Prescriptive Gender Stereotypes and Backlash Toward Agentic Women

Prescriptive Gender Stereotypes and Backlash Toward Agentic Women In an experiment, job description and applicants' attributes were examined as moderators of the backlash effect, the negative evaluation of agentic women for violating prescriptions of feminine niceness (Rudman, 1998). Rutgers University students made hiring decisions for a masculine or “feminized” managerial job. Applicants were presented as either agentic or androgynous. Replicating Rudman and Glick (1999), a feminized job description promoted hiring discrimination against an agentic female because she was perceived as insufficiently nice. Unique to the present research, this perception was related to participants' possession of an implicit (but not explicit) agency‐communality stereotype. By contrast, androgynous female applicants were not discriminated against. The findings suggest that the prescription for female niceness is an implicit belief that penalizes women unless they temper their agency with niceness. http://www.deepdyve.com/assets/images/DeepDyve-Logo-lg.png Journal of Social Issues Wiley

Prescriptive Gender Stereotypes and Backlash Toward Agentic Women

Journal of Social Issues, Volume 57 (4) – Jan 1, 2001

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Publisher
Wiley
Copyright
2001 The Society for the Psychological Study of Social Issues
ISSN
0022-4537
eISSN
1540-4560
DOI
10.1111/0022-4537.00239
Publisher site
See Article on Publisher Site

Abstract

In an experiment, job description and applicants' attributes were examined as moderators of the backlash effect, the negative evaluation of agentic women for violating prescriptions of feminine niceness (Rudman, 1998). Rutgers University students made hiring decisions for a masculine or “feminized” managerial job. Applicants were presented as either agentic or androgynous. Replicating Rudman and Glick (1999), a feminized job description promoted hiring discrimination against an agentic female because she was perceived as insufficiently nice. Unique to the present research, this perception was related to participants' possession of an implicit (but not explicit) agency‐communality stereotype. By contrast, androgynous female applicants were not discriminated against. The findings suggest that the prescription for female niceness is an implicit belief that penalizes women unless they temper their agency with niceness.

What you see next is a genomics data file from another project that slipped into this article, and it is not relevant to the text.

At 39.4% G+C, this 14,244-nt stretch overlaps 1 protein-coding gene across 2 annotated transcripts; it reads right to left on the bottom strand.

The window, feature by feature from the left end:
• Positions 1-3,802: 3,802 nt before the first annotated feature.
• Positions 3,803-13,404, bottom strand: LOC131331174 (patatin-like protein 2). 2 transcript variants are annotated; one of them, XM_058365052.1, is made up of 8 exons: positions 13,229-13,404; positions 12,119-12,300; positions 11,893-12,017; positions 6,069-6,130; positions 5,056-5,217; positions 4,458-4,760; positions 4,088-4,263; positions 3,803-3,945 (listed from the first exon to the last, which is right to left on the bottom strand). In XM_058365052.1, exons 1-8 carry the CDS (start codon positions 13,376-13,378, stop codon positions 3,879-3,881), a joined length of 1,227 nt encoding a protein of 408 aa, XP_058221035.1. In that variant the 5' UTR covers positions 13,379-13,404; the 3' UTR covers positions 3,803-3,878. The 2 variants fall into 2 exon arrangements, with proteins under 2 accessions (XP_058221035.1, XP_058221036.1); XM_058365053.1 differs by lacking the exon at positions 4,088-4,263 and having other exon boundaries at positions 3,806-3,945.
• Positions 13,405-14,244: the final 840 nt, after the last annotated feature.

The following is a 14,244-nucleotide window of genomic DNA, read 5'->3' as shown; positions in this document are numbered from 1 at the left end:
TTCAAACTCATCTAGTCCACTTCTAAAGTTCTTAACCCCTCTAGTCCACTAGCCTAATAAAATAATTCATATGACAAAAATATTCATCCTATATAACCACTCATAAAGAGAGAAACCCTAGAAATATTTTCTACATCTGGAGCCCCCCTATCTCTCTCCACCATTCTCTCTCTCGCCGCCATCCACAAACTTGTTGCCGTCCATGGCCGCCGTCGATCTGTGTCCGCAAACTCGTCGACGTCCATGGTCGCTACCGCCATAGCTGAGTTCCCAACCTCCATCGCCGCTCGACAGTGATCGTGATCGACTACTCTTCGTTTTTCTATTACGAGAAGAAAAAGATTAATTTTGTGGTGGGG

Journal

Journal of Social IssuesWiley

Published: Jan 1, 2001

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